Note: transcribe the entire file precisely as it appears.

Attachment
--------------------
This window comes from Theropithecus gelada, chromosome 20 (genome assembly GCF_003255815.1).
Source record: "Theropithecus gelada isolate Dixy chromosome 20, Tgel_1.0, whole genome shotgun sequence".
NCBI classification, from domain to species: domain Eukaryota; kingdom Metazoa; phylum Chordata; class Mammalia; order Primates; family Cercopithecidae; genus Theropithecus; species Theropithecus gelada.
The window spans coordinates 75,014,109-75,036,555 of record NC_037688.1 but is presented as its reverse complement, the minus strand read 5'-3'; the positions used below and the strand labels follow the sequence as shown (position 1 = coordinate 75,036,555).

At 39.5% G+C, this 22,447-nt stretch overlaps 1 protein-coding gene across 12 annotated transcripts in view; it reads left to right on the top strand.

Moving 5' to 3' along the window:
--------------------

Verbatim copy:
This window comes from Theropithecus gelada, chromosome 20 (genome assembly GCF_003255815.1).
Source record: "Theropithecus gelada isolate Dixy chromosome 20, Tgel_1.0, whole genome shotgun sequence".
NCBI classification, from domain to species: domain Eukaryota; kingdom Metazoa; phylum Chordata; class Mammalia; order Primates; family Cercopithecidae; genus Theropithecus; species Theropithecus gelada.
The window spans coordinates 75,014,109-75,036,555 of record NC_037688.1 but is presented as its reverse complement, the minus strand read 5'-3'; the positions used below and the strand labels follow the sequence as shown (position 1 = coordinate 75,036,555).

At 39.5% G+C, this 22,447-nt stretch overlaps 1 protein-coding gene across 12 annotated transcripts in view; it reads left to right on the top strand.

Moving 5' to 3' along the window: